As the number of priests, nuns and others who take vows to serve the Catholic Church continues to dwindle and many move toward retirement age, Catholic colleges have turned to lay leaders to help fill in the gaps. In Minnesota, the College of St. Benedict, St. John's University and the College of St. Scholastica have lay leaders.
Sullivan joins a growing list of female lay presidents at Catholic institutions of higher education across the country. Among the 194 Catholic colleges that belong to the Association of Catholic Colleges and Universities, 72 are led by religious people, such as priests and nuns, 26 of whom are women. At the 122 institutions with lay presidents, 39 are led by women.
Michael Galligan-Stierle, president of the Association of Catholic Colleges and Universities, notes that in the past 10 years, "there's been a swing toward more and more lay people.
"In selecting a president for a Catholic college, today it's not a matter of whether the person is a male or female. Or a religious priest or religious sister or brother. Or a lay person. Board of directors are making decisions based on the person's faith life, the person's conviction to live out the institution's mission identity and the skill set that the person brings to best implement point one and two."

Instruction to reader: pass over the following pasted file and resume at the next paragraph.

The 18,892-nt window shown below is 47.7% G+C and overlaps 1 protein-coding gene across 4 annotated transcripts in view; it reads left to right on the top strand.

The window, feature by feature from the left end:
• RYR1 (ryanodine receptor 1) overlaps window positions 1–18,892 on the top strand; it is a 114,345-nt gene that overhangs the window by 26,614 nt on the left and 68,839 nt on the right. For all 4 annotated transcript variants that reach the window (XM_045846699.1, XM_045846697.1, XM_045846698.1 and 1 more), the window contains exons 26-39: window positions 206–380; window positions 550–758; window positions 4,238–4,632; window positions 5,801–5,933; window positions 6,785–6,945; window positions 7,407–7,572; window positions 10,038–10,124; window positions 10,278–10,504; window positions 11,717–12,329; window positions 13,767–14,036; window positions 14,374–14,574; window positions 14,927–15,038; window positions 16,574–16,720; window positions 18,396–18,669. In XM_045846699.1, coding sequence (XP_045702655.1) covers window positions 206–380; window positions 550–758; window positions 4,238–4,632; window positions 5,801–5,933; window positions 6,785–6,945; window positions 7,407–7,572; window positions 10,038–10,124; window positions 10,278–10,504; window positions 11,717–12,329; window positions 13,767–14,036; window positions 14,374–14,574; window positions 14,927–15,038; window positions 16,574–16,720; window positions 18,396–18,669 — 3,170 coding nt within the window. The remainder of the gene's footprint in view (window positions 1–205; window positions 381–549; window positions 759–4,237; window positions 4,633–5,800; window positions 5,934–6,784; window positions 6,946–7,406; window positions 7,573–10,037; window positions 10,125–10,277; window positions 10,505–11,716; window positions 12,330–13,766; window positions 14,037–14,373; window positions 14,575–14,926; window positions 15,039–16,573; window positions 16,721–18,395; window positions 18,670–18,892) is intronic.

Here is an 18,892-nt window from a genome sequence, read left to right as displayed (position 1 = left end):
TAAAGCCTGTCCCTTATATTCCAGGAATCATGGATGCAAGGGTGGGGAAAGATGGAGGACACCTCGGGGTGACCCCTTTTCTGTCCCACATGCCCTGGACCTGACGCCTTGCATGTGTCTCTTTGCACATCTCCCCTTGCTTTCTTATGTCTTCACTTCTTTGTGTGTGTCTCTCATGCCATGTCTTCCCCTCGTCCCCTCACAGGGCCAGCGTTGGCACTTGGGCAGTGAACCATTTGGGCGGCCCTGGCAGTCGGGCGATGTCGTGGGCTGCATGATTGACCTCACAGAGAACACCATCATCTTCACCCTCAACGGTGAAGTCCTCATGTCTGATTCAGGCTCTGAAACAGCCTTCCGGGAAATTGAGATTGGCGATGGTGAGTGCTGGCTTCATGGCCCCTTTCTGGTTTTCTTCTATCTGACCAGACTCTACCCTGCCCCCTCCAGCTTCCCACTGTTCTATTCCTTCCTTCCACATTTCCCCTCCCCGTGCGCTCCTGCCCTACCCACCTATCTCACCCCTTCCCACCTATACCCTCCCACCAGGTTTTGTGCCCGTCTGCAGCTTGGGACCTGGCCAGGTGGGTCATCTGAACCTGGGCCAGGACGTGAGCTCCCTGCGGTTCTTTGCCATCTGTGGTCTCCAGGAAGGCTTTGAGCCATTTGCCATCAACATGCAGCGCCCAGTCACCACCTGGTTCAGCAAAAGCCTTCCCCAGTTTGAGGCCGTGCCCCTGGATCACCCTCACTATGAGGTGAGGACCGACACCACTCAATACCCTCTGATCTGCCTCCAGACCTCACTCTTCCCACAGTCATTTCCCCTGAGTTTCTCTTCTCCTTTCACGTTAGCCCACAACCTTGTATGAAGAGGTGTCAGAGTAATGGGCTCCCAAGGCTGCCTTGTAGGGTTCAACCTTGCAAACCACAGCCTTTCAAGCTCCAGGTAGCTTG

Sullivan, a Florida native who joined the University of San Diego in 2005, is an internationally known scholar in accounting and taxation, according to the university.
From July 2003 to 2005, she was a professor in the Rady School of Management at University of California, San Diego, with a joint appointment at its School of International Relations and Pacific Studies.
She joined the University of North Carolina-Chapel Hill's Kenan-Flagler Business School in 1987. During her 17-year tenure at Chapel Hill, Sullivan served as interim dean, among other positions.
Amy Besnoy, an associate professor and chair of the University Senate at University of San Diego, a body representing school faculty, says overall she's enjoyed working with Sullivan. She notes that Sullivan, in particular, has done a good job of steering the school and its nearly 7,800 students through th recession.
"She has a very solid financial background," Besnoy said. "If St. Thomas is looking for someone who's going to help manage the fiscal health of the university, I think chances are you're in good hands. She definitely has that background. She got us through some very difficult financial times."
Sullivan met Thursday with faculty, staff and students on campus and is expected to make occasional trips to St. Thomas in the coming months, school officials said.
Clare Knutsen, 19, a St. Thomas student who was eating a sushi lunch at the school's student center after the announcement, said she's excited to see a woman leading St. Thomas.
"I think it's a great change," Knutsen said. "I think it's good to bring in fresh life, fresh opinions."
Staff writer Jenna Ross contributed to this report